Where does this problem stem from? Blizzard, and the broader Warcraft community, often puts too much stock on balancing the healing meters and parses. This goes back to JB’s tweet above. Parsing on progression does not matter to high end raid teams. Balancing your healers around that metric while giving significant advantages to particular specializations in aspects that are not reflected on the healing meter creates a public perception and (what I’m assuming to be) an internal Blizzard balancing problem.
Blizzard has several clear options. First, have all forms of damage reduction be properly displayed on healing meters and parses as a part of healing. This would also likely require some cooperation from WarcraftLogs, Details, and other resources and add-ons. Once this accomplished, then you can create a more fair balancing which revolves around healer throughput. However, this ignores the damage done aspect of healing – which is significant.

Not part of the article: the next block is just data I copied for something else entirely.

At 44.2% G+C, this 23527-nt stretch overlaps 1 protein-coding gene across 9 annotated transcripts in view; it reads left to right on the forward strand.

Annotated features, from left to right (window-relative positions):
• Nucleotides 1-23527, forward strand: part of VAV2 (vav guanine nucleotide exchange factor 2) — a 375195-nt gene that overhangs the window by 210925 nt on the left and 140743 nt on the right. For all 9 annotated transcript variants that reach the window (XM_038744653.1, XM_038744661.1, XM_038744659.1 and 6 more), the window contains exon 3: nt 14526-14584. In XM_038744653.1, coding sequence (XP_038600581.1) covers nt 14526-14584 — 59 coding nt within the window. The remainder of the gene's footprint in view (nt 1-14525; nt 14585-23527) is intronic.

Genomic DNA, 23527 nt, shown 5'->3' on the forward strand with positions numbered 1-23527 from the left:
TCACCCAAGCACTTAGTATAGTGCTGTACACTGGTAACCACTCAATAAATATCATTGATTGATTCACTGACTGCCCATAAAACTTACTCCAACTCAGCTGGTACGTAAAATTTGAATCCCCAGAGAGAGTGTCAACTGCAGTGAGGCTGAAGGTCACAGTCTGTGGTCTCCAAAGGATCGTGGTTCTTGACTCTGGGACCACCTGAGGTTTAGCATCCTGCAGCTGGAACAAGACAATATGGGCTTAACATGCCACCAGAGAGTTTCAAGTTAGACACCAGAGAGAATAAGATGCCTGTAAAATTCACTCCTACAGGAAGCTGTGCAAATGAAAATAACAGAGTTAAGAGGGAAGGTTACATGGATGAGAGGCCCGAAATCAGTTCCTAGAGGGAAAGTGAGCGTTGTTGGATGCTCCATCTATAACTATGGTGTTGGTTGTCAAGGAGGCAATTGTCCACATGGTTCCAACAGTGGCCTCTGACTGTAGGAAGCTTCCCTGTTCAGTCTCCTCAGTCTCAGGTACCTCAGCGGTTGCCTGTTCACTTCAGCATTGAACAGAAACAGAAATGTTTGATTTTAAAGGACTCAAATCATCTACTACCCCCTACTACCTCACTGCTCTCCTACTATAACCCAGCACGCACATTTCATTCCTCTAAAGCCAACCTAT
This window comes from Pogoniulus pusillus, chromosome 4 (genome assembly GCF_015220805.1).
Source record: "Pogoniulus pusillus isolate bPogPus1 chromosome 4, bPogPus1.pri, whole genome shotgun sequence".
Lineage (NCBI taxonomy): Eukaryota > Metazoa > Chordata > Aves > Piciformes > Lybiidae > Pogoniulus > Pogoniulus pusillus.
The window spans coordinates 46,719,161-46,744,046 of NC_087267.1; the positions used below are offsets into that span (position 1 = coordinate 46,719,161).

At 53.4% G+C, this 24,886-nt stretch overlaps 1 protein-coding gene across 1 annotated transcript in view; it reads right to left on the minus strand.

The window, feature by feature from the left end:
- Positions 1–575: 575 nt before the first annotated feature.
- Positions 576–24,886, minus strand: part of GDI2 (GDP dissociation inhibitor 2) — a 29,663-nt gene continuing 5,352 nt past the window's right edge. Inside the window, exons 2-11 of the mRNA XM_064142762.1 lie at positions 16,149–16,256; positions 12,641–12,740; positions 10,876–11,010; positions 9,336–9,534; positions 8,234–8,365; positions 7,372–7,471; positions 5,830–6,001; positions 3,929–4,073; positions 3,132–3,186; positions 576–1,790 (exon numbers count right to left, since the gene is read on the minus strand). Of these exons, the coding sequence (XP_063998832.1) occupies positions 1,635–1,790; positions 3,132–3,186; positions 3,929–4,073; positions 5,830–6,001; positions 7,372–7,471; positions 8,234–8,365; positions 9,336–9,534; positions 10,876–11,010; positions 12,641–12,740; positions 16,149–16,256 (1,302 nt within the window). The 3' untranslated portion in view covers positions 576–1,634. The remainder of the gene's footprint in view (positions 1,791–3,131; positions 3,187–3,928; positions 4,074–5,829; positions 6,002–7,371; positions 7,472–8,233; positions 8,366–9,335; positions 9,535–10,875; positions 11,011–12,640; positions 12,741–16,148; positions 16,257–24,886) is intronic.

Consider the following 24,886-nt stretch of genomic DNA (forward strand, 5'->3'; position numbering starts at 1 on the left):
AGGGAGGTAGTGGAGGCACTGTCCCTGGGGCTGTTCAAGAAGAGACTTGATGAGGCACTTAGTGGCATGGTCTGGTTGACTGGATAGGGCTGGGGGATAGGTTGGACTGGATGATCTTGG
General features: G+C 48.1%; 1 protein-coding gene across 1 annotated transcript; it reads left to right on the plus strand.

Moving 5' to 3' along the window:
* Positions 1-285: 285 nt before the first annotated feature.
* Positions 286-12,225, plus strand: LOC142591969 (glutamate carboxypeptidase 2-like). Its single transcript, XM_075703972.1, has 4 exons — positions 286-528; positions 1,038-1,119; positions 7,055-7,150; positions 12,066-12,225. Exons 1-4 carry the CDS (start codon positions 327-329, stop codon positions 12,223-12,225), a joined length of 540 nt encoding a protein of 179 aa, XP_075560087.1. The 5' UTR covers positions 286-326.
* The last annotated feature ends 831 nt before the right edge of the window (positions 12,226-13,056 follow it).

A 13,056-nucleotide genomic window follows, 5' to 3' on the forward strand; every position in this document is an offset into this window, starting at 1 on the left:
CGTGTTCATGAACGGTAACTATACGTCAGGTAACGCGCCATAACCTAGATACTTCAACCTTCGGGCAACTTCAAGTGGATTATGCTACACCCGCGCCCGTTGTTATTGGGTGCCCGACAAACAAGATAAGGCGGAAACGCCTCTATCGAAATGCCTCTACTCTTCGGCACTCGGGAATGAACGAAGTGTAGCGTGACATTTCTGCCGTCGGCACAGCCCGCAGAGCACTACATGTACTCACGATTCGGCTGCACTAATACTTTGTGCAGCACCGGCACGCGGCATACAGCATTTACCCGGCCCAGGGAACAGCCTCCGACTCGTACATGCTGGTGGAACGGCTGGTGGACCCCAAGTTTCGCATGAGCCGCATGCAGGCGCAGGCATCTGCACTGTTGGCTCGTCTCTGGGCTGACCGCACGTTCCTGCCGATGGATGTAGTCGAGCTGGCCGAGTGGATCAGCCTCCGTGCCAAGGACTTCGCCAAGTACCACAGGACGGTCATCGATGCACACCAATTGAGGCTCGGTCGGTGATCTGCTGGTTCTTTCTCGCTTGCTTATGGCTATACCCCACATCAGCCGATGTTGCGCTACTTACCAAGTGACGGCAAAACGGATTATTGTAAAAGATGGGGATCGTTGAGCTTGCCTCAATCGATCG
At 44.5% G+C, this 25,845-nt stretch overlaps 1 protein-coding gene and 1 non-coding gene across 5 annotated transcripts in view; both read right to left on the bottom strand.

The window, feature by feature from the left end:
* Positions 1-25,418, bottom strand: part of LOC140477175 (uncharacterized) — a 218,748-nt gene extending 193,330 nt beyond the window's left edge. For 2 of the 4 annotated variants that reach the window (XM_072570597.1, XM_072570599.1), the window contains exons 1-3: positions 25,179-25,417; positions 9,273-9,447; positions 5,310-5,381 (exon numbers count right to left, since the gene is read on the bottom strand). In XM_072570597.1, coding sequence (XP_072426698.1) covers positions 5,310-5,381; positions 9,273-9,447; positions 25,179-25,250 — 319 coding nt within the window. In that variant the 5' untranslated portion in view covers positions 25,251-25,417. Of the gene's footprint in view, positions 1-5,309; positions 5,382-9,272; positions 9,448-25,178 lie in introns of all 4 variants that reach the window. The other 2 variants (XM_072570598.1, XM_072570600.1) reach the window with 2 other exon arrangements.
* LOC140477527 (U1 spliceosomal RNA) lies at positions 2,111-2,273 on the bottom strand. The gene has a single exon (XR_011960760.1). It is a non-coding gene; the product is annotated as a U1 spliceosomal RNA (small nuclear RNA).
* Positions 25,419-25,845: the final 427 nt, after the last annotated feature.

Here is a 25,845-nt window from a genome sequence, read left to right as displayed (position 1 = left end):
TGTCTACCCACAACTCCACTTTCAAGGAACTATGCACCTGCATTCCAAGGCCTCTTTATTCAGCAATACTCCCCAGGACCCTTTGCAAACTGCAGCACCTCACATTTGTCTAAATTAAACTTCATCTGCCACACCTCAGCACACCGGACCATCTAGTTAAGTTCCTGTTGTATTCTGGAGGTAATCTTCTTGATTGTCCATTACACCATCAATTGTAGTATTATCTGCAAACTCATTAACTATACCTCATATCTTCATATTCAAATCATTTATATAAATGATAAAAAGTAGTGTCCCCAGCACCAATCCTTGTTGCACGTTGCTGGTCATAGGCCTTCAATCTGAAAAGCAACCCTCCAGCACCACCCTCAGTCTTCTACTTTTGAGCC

Second, completely throw the “balance healers by throughput” book out the window. Both internally at Blizzard and within the community. Let throughput healers dominate throughput; let damage dealing healers dominate damage; let damage reduction healers dominate reduction; BUT do not let the same class dominate several (or all, as is the case right now) of those categories at the same time.
While I cannot offer a precise solution to the glaring issue of healer balance in retail Warcraft, I hope this post can serve to consolidate the community’s thoughts on healer balance while also amplifying the message. This post could have continued on further with more issues, potential solutions, and a variety of commentary. However, I do not want to make the post so long that it is completely unapproachable to random visitors. With that said, I plan to continue writing and tweeting about this issue as long as it continues to plague the healing community. Be sure to check back often for a follow-up post to continue the conversation and highlight any changes throughout Shadowlands. Finally, we’d love if you could help spread this post to serve as a further signal amplifier to Blizzard. Happy Healing!